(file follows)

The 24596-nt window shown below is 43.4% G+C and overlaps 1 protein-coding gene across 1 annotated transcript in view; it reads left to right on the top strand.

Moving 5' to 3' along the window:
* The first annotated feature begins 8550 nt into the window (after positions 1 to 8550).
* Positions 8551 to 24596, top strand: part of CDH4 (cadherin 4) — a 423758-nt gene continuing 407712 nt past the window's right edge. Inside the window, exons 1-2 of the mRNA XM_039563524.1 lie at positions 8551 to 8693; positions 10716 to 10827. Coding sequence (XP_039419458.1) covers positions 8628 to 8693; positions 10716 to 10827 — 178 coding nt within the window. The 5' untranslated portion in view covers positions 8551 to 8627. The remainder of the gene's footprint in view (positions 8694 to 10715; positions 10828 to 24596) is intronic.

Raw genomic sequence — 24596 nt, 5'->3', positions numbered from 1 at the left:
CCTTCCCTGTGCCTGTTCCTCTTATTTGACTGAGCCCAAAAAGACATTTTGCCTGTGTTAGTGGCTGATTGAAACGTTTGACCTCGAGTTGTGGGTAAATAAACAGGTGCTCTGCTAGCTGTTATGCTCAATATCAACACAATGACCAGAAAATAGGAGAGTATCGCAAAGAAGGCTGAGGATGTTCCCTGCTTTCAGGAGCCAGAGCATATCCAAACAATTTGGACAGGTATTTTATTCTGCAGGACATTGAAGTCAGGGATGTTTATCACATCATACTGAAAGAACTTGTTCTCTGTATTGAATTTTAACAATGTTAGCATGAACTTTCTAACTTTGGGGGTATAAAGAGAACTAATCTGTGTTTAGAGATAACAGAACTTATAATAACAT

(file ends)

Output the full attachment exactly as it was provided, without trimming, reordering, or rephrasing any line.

The 24596-nt window shown below is 43.4% G+C and overlaps 1 protein-coding gene across 1 annotated transcript in view; it reads left to right on the top strand.

Moving 5' to 3' along the window:
* The first annotated feature begins 8550 nt into the window (after positions 1 to 8550).
* Positions 8551 to 24596, top strand: part of CDH4 (cadherin 4) — a 423758-nt gene continuing 407712 nt past the window's right edge. Inside the window, exons 1-2 of the mRNA XM_039563524.1 lie at positions 8551 to 8693; positions 10716 to 10827. Coding sequence (XP_039419458.1) covers positions 8628 to 8693; positions 10716 to 10827 — 178 coding nt within the window. The 5' untranslated portion in view covers positions 8551 to 8627. The remainder of the gene's footprint in view (positions 8694 to 10715; positions 10828 to 24596) is intronic.

Raw genomic sequence — 24596 nt, 5'->3', positions numbered from 1 at the left:
CCTTCCCTGTGCCTGTTCCTCTTATTTGACTGAGCCCAAAAAGACATTTTGCCTGTGTTAGTGGCTGATTGAAACGTTTGACCTCGAGTTGTGGGTAAATAAACAGGTGCTCTGCTAGCTGTTATGCTCAATATCAACACAATGACCAGAAAATAGGAGAGTATCGCAAAGAAGGCTGAGGATGTTCCCTGCTTTCAGGAGCCAGAGCATATCCAAACAATTTGGACAGGTATTTTATTCTGCAGGACATTGAAGTCAGGGATGTTTATCACATCATACTGAAAGAACTTGTTCTCTGTATTGAATTTTAACAATGTTAGCATGAACTTTCTAACTTTGGGGGTATAAAGAGAACTAATCTGTGTTTAGAGATAACAGAACTTATAATAACAT